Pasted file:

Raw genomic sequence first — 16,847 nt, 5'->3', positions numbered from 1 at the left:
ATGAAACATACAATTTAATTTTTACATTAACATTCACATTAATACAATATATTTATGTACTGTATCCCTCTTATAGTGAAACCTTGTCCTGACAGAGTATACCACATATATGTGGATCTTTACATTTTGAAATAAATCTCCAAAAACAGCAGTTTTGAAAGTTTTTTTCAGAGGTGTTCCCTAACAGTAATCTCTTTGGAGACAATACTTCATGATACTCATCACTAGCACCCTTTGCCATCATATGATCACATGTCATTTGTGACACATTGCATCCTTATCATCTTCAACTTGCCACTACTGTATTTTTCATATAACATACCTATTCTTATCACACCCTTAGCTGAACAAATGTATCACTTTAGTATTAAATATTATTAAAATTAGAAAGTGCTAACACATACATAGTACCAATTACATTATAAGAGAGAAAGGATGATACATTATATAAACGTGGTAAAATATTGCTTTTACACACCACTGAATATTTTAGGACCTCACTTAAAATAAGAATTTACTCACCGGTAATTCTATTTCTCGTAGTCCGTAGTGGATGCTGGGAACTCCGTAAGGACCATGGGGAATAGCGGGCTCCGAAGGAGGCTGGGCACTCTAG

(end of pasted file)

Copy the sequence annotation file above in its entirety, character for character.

Raw genomic sequence first — 16,847 nt, 5'->3', positions numbered from 1 at the left:
ATGAAACATACAATTTAATTTTTACATTAACATTCACATTAATACAATATATTTATGTACTGTATCCCTCTTATAGTGAAACCTTGTCCTGACAGAGTATACCACATATATGTGGATCTTTACATTTTGAAATAAATCTCCAAAAACAGCAGTTTTGAAAGTTTTTTTCAGAGGTGTTCCCTAACAGTAATCTCTTTGGAGACAATACTTCATGATACTCATCACTAGCACCCTTTGCCATCATATGATCACATGTCATTTGTGACACATTGCATCCTTATCATCTTCAACTTGCCACTACTGTATTTTTCATATAACATACCTATTCTTATCACACCCTTAGCTGAACAAATGTATCACTTTAGTATTAAATATTATTAAAATTAGAAAGTGCTAACACATACATAGTACCAATTACATTATAAGAGAGAAAGGATGATACATTATATAAACGTGGTAAAATATTGCTTTTACACACCACTGAATATTTTAGGACCTCACTTAAAATAAGAATTTACTCACCGGTAATTCTATTTCTCGTAGTCCGTAGTGGATGCTGGGAACTCCGTAAGGACCATGGGGAATAGCGGGCTCCGAAGGAGGCTGGGCACTCTAG